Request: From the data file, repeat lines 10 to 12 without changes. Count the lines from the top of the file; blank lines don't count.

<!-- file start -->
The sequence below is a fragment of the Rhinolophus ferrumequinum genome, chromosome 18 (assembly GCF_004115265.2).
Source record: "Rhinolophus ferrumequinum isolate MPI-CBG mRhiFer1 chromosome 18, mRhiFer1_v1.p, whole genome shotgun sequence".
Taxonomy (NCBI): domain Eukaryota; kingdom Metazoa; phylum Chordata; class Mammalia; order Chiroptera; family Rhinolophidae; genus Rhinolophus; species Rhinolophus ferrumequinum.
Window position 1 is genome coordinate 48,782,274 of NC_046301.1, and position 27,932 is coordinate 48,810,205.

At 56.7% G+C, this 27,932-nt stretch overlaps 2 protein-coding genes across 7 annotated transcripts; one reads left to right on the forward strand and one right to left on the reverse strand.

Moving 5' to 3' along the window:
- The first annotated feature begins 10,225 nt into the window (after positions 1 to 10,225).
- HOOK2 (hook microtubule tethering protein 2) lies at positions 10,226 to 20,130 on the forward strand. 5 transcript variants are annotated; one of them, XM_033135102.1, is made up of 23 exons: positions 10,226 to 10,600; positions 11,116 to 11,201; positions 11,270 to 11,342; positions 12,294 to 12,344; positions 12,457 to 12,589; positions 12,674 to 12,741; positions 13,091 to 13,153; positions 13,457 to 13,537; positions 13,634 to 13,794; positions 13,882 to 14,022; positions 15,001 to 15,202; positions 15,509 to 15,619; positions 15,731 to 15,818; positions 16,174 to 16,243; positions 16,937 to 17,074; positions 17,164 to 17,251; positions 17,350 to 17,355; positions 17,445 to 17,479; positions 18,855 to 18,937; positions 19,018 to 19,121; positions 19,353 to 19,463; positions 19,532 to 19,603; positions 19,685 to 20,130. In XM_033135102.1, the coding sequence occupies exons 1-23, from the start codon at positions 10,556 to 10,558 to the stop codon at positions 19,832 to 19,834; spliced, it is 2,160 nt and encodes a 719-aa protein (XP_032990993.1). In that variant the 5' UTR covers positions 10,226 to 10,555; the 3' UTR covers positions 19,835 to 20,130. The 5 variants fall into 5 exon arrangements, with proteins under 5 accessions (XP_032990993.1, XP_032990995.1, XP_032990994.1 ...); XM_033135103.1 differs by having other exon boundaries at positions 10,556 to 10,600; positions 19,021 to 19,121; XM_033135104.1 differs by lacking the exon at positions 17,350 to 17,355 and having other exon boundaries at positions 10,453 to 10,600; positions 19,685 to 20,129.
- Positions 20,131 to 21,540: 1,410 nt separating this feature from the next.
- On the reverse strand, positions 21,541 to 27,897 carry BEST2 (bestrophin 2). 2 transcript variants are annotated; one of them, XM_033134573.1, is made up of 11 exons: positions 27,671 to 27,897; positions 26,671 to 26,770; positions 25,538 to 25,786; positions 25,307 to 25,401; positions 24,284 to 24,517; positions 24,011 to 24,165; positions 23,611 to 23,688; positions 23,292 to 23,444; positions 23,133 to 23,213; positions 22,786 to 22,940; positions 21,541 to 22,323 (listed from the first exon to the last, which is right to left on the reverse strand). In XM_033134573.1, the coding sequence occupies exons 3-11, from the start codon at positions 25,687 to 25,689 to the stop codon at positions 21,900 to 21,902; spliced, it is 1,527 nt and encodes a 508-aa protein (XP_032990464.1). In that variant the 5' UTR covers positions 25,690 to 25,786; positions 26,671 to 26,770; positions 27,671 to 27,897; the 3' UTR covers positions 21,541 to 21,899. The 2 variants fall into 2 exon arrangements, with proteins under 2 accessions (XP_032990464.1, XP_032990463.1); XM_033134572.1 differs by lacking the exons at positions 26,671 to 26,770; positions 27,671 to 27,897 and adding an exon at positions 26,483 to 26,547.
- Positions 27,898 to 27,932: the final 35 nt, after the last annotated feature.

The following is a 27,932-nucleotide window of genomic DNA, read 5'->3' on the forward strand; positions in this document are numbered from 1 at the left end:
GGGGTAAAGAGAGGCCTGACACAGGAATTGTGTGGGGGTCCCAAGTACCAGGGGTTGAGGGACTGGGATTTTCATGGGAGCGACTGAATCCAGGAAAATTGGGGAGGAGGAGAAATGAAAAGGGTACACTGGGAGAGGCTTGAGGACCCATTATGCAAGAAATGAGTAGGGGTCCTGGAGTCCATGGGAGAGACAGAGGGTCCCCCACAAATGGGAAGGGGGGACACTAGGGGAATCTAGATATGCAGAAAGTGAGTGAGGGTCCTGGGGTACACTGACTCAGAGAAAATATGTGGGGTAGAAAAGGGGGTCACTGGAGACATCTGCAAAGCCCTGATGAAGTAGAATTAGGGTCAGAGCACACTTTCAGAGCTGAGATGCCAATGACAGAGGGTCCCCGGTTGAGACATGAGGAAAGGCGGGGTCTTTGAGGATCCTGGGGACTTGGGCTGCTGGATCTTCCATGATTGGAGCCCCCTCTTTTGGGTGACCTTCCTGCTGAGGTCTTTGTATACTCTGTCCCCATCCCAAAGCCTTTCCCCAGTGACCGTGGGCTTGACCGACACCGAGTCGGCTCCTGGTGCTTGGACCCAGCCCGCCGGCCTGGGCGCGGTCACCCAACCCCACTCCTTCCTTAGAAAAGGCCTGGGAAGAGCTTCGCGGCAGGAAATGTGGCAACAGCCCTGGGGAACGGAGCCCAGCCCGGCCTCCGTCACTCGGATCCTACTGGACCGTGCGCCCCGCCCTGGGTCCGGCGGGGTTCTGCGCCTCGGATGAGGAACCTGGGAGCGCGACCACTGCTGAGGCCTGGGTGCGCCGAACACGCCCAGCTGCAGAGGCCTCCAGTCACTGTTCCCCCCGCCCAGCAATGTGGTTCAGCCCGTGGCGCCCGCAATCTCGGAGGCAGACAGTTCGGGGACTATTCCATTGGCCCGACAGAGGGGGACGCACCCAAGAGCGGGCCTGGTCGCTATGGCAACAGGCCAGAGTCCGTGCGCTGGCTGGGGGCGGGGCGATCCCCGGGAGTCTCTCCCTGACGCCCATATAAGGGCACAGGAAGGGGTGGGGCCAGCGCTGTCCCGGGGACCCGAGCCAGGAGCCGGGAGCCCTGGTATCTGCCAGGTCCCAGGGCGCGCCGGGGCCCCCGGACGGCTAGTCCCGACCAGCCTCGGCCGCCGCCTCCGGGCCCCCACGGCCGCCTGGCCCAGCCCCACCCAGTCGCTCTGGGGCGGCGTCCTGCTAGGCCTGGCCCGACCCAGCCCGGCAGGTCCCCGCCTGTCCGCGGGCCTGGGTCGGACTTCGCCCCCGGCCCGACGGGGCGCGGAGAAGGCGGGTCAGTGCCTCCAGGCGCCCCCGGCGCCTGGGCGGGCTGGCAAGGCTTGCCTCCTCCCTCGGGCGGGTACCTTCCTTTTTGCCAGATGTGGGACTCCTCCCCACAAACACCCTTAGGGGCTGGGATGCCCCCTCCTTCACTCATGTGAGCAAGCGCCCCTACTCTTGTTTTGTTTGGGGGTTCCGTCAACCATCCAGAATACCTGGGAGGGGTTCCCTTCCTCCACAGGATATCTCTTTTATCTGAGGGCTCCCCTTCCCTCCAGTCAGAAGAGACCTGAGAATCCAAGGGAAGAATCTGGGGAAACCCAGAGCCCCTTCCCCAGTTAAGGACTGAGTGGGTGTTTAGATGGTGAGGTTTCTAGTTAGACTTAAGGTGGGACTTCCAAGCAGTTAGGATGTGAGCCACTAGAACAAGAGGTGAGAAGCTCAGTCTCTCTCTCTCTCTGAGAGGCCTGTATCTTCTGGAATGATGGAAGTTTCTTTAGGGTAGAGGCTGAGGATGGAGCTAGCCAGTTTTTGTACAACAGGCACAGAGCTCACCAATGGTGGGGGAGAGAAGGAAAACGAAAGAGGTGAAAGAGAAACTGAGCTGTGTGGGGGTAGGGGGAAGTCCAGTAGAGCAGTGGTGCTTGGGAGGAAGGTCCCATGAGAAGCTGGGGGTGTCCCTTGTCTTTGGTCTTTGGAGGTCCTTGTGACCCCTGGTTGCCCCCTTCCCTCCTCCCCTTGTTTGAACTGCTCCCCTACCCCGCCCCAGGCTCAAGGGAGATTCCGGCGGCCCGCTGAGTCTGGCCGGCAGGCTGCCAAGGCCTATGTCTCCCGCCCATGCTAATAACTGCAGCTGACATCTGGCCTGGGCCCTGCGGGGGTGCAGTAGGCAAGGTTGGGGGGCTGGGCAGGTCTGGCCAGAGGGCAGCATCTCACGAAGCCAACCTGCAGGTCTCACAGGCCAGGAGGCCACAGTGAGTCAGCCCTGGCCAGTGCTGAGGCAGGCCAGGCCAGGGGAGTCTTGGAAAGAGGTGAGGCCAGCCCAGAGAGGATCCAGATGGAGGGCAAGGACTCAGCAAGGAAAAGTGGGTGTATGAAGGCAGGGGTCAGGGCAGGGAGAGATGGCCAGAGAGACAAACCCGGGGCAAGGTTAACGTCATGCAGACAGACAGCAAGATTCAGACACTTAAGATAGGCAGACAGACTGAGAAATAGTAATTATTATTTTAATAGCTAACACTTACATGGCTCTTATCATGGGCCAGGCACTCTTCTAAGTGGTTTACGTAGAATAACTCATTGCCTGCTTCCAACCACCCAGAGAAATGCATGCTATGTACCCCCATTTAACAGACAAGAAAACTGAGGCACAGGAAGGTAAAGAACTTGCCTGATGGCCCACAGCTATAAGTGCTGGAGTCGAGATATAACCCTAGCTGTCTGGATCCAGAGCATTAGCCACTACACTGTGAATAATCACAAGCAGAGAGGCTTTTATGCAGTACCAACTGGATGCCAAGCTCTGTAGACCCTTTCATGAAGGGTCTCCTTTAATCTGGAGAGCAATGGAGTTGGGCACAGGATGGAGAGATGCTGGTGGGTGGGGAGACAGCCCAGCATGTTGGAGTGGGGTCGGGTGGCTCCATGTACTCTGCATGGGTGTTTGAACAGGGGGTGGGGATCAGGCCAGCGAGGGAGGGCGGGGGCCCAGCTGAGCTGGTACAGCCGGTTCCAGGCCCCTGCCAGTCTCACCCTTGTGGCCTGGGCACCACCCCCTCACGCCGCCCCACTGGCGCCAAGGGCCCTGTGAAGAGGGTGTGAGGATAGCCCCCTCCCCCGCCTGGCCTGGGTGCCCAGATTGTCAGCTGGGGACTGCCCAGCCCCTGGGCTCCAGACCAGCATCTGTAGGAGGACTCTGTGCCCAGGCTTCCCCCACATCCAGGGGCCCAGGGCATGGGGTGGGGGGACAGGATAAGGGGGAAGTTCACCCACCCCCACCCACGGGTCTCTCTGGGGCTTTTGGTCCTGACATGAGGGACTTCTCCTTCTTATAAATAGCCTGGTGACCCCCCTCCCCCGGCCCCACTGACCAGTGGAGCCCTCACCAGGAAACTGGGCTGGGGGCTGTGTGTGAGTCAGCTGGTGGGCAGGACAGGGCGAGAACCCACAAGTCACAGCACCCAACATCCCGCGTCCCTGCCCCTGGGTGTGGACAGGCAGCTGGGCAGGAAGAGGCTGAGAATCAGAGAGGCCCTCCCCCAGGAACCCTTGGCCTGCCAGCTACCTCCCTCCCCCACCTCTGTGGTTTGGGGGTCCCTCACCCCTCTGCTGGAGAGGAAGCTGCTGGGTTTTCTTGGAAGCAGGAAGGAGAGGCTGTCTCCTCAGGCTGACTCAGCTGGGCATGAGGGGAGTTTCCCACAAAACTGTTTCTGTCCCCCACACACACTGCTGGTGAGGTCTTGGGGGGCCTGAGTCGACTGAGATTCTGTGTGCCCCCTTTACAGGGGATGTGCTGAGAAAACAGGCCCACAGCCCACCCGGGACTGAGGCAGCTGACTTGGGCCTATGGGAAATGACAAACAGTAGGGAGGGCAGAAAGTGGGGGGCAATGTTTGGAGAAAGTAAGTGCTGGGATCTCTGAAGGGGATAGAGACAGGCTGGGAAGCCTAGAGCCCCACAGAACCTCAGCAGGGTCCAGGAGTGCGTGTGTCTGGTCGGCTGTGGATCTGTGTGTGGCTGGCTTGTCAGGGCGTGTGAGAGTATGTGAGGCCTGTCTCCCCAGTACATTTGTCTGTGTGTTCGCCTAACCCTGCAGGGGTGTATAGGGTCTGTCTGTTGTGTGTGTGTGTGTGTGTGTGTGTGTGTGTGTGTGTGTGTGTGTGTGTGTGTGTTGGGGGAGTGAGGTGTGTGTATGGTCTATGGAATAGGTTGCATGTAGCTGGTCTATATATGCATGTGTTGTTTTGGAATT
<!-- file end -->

- On the reverse strand, positions 21,541 to 27,897 carry BEST2 (bestrophin 2). 2 transcript variants are annotated; one of them, XM_033134573.1, is made up of 11 exons: positions 27,671 to 27,897; positions 26,671 to 26,770; positions 25,538 to 25,786; positions 25,307 to 25,401; positions 24,284 to 24,517; positions 24,011 to 24,165; positions 23,611 to 23,688; positions 23,292 to 23,444; positions 23,133 to 23,213; positions 22,786 to 22,940; positions 21,541 to 22,323 (listed from the first exon to the last, which is right to left on the reverse strand). In XM_033134573.1, the coding sequence occupies exons 3-11, from the start codon at positions 25,687 to 25,689 to the stop codon at positions 21,900 to 21,902; spliced, it is 1,527 nt and encodes a 508-aa protein (XP_032990464.1). In that variant the 5' UTR covers positions 25,690 to 25,786; positions 26,671 to 26,770; positions 27,671 to 27,897; the 3' UTR covers positions 21,541 to 21,899. The 2 variants fall into 2 exon arrangements, with proteins under 2 accessions (XP_032990464.1, XP_032990463.1); XM_033134572.1 differs by lacking the exons at positions 26,671 to 26,770; positions 27,671 to 27,897 and adding an exon at positions 26,483 to 26,547.
- Positions 27,898 to 27,932: the final 35 nt, after the last annotated feature.

The following is a 27,932-nucleotide window of genomic DNA, read 5'->3' on the forward strand; positions in this document are numbered from 1 at the left end: